More straight people being diagnosed with HIV than queer men: ‘I didn’t think it could happen to me’
The number of straight people being diagnosed with HIV is higher than that of gay and bisexual men for the first time in a decade, new figures show.
Statistics released by the UK Health Security Agency show that straight people made up almost half (49 per cent) of all new HIV diagnoses in England in 2020. Gay and bisexual men accounted for 45 per cent of new diagnoses.
Experts are warning that the true number of straight people contracting HIV is likely even higher. Due to the coronavirus pandemic, there was a 33 per cent drop in heterosexuals being tested for the virus in sexual health services in 2020. That’s compared to a seven per cent drop in HIV testing for gay and bisexual men.
When population size is taken into account, gay and bisexual men are still more likely to contract HIV than their straight counterparts – but health outcomes are not the same across the board. Straight people with HIV are significantly more likely to be diagnosed late, meaning they’re more likely to pass it on through sex.
New figures released by the UK Health Security Agency show that 51 per cent of women, 55 per cent of heterosexual men and 66 per cent of those aged over 65 were diagnosed at a late stage in 2020. By comparison, just 29 per cent of gay and bisexual men were diagnosed late.
‘Massive misconceptions’ about HIV almost stopped Sue Hunter from getting tested
Sue Hunter is one of the many straight women who are living with HIV in the UK today. She was diagnosed 15 years ago after she entered into a new relationship following a divorce. Looking back, she says she almost didn’t get tested because she had “massive misconceptions” about HIV.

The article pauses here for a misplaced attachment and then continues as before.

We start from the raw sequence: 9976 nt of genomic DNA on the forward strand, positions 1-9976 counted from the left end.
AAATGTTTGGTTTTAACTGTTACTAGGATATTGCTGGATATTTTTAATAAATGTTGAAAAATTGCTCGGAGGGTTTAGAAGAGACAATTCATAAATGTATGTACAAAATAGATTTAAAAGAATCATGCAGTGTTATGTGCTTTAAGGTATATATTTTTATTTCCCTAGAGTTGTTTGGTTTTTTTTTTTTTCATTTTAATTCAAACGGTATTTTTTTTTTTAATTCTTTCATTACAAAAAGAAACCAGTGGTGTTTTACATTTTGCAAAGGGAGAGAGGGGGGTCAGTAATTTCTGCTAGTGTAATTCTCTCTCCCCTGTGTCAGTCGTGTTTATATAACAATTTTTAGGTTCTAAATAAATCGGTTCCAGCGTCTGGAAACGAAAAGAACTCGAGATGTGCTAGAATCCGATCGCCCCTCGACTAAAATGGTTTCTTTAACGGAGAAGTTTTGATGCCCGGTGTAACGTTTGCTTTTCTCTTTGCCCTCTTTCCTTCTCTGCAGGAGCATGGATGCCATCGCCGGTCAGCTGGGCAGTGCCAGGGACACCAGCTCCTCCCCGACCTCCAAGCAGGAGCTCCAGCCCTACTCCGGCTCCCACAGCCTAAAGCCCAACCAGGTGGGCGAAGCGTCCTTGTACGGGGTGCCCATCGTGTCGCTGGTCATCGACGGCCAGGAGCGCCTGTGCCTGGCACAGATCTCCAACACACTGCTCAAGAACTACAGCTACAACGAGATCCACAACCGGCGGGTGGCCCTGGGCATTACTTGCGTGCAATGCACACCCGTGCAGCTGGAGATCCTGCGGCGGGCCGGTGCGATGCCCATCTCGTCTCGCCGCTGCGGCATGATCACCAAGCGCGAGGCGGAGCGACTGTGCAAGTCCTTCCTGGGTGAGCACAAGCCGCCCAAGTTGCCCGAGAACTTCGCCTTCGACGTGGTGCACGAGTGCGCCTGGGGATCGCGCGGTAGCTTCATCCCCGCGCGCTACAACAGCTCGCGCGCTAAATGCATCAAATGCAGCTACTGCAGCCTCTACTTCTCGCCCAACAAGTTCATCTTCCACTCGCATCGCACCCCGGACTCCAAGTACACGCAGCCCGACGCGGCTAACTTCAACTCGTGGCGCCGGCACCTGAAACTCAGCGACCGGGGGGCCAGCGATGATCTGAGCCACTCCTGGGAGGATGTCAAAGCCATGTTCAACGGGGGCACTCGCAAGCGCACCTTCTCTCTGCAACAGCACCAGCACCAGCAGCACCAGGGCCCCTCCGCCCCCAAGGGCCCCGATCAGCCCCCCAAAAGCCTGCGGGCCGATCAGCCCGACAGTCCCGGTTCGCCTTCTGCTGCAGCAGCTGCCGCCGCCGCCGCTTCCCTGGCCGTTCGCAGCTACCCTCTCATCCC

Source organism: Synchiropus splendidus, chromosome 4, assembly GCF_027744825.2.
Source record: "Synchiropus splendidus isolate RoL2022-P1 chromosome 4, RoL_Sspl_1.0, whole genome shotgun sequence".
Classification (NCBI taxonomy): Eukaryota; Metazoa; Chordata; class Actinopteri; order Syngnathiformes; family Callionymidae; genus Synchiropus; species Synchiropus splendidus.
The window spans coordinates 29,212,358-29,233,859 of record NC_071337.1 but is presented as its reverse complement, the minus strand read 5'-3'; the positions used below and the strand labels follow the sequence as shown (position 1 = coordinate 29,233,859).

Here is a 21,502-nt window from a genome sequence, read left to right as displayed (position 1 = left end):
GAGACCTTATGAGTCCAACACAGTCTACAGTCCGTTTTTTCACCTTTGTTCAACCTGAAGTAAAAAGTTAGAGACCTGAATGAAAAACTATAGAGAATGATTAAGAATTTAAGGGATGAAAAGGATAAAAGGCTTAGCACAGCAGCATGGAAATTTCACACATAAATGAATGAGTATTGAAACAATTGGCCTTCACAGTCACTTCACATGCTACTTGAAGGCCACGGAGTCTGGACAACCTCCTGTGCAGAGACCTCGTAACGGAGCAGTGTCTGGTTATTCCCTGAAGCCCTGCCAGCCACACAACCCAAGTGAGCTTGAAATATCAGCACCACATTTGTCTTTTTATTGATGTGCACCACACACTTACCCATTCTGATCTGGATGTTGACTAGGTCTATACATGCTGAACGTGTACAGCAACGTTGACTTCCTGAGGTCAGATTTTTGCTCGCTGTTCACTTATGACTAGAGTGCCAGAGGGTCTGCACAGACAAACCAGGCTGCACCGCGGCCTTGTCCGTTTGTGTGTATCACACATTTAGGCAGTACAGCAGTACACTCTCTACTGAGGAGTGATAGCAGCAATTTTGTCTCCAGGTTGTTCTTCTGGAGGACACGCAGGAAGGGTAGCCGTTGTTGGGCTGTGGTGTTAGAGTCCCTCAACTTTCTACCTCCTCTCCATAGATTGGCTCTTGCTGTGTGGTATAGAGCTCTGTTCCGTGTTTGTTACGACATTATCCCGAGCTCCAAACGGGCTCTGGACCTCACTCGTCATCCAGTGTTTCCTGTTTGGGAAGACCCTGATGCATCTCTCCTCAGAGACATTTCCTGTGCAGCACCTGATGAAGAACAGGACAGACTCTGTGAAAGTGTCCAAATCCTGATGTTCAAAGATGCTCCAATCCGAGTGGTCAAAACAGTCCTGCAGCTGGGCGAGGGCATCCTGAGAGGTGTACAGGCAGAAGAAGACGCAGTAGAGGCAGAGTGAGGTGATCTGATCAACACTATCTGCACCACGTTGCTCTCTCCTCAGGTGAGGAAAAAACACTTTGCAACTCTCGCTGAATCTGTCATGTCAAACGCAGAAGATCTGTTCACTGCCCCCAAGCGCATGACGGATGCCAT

“I’d come out of a marriage, I started again, I was only 45 and I met a new partner. We had a lovely relationship for about a year but I decided I wanted to go my own way after the divorce and all that, so we separated but we stayed friends,” Sue tells PinkNews.
Shortly after they separated, Sue’s former partner started developing persistent chest infections. He eventually ended up being hospitalised for pneumonia, which led to him testing positive for HIV.
“Once he mentioned those three letters, I was like: ‘Why is he talking to me about something like that?’” Sue says. She had always thought that, as a straight woman, she wasn’t at risk of contracting HIV.
“He walked out the door and one of the last things he said to me was: ‘Please go for a HIV test.’ Obviously I did and I got my result, and it was positive.
“The first thing I thought was: ‘HIV doesn’t happen to women for a start, and certainly not to heterosexual women.’ I contacted the Terrence Higgins Trust and started to inform myself, and I learned that it does happen to women and it does happen to heterosexuals.”
In the months afterwards, Sue descended into shame and stigma over her diagnosis. Eventually, she came to realise that she had just been “unlucky”.
“I didn’t use protection because I thought: ‘Well I’m going through menopause and STIs happen to young people.’ Again, it’s those misconceptions.”
Sue’s family were shocked when she told them about her diagnosis – like many others, they wrongly assumed it was a virus that only affected gay and bisexual men. The stigma resulted in her keeping her status a secret from her daughter for years.